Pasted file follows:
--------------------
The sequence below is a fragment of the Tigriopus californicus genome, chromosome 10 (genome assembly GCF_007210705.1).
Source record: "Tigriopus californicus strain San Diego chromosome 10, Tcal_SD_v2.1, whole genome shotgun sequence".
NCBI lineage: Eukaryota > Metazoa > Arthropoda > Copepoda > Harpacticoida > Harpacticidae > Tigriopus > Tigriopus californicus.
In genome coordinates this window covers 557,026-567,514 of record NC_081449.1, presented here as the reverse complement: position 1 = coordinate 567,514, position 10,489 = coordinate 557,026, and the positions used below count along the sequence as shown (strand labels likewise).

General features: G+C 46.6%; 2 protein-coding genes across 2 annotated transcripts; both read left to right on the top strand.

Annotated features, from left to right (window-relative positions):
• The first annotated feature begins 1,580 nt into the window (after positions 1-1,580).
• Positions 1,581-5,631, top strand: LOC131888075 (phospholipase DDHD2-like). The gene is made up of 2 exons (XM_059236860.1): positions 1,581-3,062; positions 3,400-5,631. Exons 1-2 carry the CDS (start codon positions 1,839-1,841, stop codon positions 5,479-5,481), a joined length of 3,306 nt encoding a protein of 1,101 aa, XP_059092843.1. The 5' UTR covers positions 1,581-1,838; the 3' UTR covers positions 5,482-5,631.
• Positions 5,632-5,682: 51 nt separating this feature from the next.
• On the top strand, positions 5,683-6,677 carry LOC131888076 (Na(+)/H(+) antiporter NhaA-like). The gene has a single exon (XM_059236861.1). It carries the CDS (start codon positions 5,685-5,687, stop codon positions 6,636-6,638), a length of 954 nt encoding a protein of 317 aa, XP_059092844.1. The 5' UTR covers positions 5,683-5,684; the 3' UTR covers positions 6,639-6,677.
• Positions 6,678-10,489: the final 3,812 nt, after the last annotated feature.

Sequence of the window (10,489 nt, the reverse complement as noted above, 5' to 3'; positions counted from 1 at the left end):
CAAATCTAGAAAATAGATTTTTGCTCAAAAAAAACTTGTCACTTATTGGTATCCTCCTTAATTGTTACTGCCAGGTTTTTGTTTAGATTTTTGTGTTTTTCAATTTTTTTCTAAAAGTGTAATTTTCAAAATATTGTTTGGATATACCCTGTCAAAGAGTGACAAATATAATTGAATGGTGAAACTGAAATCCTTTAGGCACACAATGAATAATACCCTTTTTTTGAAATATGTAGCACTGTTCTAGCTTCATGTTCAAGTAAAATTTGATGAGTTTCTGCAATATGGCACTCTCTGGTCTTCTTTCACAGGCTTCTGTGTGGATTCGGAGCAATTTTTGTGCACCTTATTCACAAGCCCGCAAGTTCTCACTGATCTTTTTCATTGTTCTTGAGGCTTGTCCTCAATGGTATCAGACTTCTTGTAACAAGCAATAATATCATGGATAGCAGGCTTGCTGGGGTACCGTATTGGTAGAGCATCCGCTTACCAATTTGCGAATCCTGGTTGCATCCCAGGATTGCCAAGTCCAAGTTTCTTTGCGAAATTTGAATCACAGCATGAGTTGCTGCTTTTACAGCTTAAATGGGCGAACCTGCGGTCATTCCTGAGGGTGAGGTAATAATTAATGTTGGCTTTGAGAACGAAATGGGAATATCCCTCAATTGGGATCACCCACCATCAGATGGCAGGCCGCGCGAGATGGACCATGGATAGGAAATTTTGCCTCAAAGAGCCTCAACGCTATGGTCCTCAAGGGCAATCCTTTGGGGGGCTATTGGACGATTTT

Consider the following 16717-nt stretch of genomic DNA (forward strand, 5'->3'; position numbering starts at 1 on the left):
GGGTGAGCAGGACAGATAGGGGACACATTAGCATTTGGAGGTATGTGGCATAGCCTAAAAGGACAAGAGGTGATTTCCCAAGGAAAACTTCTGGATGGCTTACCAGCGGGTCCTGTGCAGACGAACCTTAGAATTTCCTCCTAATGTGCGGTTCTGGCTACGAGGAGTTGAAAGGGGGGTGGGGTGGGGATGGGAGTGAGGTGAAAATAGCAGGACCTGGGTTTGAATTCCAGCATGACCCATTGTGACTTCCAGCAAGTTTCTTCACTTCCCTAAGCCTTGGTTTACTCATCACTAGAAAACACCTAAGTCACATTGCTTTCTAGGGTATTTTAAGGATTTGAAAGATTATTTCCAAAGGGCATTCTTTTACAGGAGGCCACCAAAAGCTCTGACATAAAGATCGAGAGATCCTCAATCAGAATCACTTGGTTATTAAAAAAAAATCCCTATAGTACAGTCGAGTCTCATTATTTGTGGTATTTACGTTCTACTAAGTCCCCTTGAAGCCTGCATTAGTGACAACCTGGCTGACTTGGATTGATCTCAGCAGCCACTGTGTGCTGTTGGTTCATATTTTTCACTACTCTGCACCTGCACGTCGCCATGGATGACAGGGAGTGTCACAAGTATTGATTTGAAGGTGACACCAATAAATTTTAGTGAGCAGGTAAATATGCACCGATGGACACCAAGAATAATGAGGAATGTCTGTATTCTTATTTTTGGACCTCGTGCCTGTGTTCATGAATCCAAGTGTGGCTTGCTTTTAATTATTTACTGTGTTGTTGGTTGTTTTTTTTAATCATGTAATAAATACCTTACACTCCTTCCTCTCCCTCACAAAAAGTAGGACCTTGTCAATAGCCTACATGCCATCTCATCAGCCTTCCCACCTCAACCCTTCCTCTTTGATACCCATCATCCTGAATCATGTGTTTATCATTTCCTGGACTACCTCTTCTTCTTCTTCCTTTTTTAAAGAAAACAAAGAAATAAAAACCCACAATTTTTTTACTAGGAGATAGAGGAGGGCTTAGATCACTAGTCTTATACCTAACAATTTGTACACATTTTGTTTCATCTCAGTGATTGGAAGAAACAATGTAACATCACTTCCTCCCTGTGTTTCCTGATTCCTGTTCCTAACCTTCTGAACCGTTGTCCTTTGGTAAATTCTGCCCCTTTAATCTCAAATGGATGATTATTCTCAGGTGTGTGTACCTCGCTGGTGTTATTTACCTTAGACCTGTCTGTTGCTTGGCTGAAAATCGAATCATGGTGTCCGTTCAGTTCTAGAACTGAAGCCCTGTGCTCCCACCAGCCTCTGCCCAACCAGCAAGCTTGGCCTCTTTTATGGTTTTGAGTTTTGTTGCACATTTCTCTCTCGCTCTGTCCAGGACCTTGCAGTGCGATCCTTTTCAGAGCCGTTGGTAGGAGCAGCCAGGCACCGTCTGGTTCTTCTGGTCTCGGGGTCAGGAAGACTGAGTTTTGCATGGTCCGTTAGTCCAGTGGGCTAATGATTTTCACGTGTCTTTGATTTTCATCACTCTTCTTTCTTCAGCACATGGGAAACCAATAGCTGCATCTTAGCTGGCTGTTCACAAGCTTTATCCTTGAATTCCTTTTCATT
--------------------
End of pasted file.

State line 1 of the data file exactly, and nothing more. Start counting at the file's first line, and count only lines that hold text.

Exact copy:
The sequence below is a fragment of the Tigriopus californicus genome, chromosome 10 (genome assembly GCF_007210705.1).